Good luck to the UPA as it attempts to put a positive spin on its nine years in power. But let me insert here a word of caution about the manner in which its war on terror is causing the world’s second largest Muslim population to be dangerously alienated from the state.
I was in Lucknow when the custodial death of Khalid Mujahid caused deathly silence in my family which, sadly, has also begun to lose faith.
Those in New Delhi blinded by the approaching state and national elections must look a little beyond and rein in a situation which, if not controlled, will unleash unspeakable instability.
The war on terror has already trapped Pakistan in a situation from which it cannot easily exit. If it sustains the war on terror, it falls prey to the law of unintended consequences.
Every attack causes the ranks of the militants to swell. Every peace overture causes them to regroup and consolidate. There is no reliable gauge to measure the inclination of the Pakistan Army and the Americans in given circumstances.
In the Indian context, the war on terror does worse: it tends to divide the world’s largest minority from the rest.
If it were to be a tidy separation of the Muslims from the rest and the rest were a solid bloc of sorts, you have the outlines of a Hindu state. This outcome may be to the liking of people with a certain ideological bent. But any fool can tell you that is not the way the cookie is crumbling, given the country’s linguistic ethnic and caste divisions. But something even more dangerous is happening.
Witness the behaviour of lawyers in places like Faizabad or Lucknow: they are openly with the police as it wantonly picks up “terrorists”, who will never ever be convicted. Indeed, who will never be tried even.
Some lawyers, who in this case happen to be Muslims, are physically threatened if they attempt to take up a “terrorist” case for trial. A terrorist, once picked up, is not entitled to a trial?
The District Bar Association of Faizabad condemned a protest march against Mujahid’s death in custody. Bar association membership of Shakeelur Rehman, Nadeem Ahmad and Saleem Ahmad, lawyers sympathetic to Mujahid, were cancelled. And the great constitutional democracy watches these shadows of fascism lengthen over the Republic without as much as a murmur?
How did we arrive at a situation where the “war on terror” is being waged by an unbridled machinery? Convictions are in inverse proportion to the sound and fury of the war being waged.
Enough has been written on communal conflict in India since independence. Electoral politics has continuously stirred up this already simmering bowl. The war on terror has been catastrophic. It has been like a huge boulder tossed into a giant cauldron bubbling over.
A quick look at how it all happened.
Soon after 9/11, the US enlisted Pakistan as the frontline state in its war on terror. This hit New Delhi where it hurts.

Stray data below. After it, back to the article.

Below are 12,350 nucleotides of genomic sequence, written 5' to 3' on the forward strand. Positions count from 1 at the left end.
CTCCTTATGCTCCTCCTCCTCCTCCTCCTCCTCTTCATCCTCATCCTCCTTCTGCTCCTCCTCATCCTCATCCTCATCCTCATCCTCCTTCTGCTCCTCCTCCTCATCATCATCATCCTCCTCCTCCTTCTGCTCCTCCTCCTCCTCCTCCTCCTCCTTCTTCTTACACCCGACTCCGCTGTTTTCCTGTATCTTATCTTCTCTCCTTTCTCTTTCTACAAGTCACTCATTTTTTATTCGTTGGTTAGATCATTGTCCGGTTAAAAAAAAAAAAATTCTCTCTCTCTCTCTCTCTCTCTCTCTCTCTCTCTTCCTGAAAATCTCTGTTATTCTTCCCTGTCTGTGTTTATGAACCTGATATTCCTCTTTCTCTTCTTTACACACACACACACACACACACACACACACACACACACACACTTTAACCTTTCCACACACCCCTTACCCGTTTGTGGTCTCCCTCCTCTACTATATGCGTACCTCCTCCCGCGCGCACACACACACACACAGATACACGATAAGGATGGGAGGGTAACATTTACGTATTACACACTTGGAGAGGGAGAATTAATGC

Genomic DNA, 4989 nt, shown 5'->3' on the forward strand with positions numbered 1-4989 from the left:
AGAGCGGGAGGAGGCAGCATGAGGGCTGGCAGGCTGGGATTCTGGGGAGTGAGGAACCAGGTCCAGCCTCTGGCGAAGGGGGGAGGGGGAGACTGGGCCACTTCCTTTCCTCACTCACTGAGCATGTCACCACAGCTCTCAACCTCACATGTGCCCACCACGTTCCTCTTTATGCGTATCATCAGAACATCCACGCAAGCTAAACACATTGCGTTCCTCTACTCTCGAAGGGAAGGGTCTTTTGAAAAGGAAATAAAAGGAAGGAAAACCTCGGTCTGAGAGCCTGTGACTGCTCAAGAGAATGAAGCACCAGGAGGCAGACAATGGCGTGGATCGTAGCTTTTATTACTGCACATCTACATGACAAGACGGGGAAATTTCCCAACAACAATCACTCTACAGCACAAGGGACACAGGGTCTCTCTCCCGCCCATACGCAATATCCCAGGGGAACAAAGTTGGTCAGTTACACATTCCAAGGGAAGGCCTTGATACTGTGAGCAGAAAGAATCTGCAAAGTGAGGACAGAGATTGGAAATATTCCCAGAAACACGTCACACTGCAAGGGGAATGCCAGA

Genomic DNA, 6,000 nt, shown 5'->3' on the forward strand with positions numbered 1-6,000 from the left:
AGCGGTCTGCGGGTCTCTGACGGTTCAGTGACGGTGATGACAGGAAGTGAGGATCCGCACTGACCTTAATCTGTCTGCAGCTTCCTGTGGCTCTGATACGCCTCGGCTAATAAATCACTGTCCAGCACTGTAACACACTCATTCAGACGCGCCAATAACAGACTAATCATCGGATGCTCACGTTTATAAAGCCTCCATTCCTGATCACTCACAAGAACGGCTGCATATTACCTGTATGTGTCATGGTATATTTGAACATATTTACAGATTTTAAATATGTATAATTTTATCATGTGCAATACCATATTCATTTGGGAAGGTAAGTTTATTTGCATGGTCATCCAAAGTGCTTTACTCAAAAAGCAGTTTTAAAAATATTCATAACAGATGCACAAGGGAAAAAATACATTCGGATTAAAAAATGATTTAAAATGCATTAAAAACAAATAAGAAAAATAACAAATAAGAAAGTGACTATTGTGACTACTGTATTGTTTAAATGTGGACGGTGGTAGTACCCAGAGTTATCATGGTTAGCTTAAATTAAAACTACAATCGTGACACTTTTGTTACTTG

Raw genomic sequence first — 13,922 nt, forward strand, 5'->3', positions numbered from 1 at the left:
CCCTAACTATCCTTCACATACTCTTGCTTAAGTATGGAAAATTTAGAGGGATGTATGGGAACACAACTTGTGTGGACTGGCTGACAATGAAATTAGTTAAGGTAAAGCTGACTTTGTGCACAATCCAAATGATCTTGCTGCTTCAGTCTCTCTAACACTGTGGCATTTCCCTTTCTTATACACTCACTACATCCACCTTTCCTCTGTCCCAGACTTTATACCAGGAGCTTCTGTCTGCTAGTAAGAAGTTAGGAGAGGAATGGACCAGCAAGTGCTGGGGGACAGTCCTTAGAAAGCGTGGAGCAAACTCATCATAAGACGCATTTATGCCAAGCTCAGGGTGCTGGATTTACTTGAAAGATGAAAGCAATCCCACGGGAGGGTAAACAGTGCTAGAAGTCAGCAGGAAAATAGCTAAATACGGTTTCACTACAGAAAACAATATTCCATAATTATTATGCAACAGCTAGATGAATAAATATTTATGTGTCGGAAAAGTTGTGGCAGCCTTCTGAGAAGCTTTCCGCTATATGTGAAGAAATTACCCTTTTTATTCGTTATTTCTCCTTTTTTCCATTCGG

India had been a victim of cross border terrorism at least since 1989, when the spare jehadi energy, after the Soviet withdrawal from Afghanistan, boomeranged on Kashmir.
By October 2001, the Taliban had been ousted from Kabul. To qualify for membership of the major league in the global war on terror, New Delhi had to wait for its parliament to be attacked Dec 13, 2001.
This was no longer mere cross border terrorism. Here was global jehad (it was alleged) striking at the very heart of India. A moot question was not asked: who would profit from the outrage?
Look at the complexity. Two nuclear armed, instinctively adversarial neighbours, participating in the US led war on global terror are simultaneously, training their guns on each other for a fight to the finish.
Does the scenario make logical sense? How could two neighbours, led by a superpower, break out into mutual hostilities abandoning the so-called just war? So, the post parliament attack eye-ball to eye-ball posture was just that – a posture.
Joining the global war on terror had two other consequences. Major intelligence agencies headquartered in Washington, Jerusalem, London or Riyadh rushed in to share and control information in India, for instance. Doesn’t the situation automatically curtail autonomy of action?
Also, by its very nature, the war on terror is an interminable war. Participating nations cannot blow the whistle and announce victory. In other words, the machinery put in place to fight this war has to be kept in drill by being required to fight phantom enemies too.
Can a country already riven into castes, languages, religions afford to be trapped in a war which will keep its people doubly divided in perpetuity? As it is, caste and communal sub divisions have become a nasty and inevitable accompaniment to electoral democracy.
How do we pull ourselves back from the precipice? For a poison running so deep, let us take a long historical view.
Communal conflict, aggravated after 1857, received a huge boost during the partition of 1947. Electoral democracy, in quest of vote banks, has subsequently proceeded hollow out the much profaned word, secularism. The war on terror, the way it has been fought, has globally multiplied the terror cells. In India, this war excavates along communal fault lines. It has created a potential for communal conflict without end.
– Saeed Naqvi (IANS)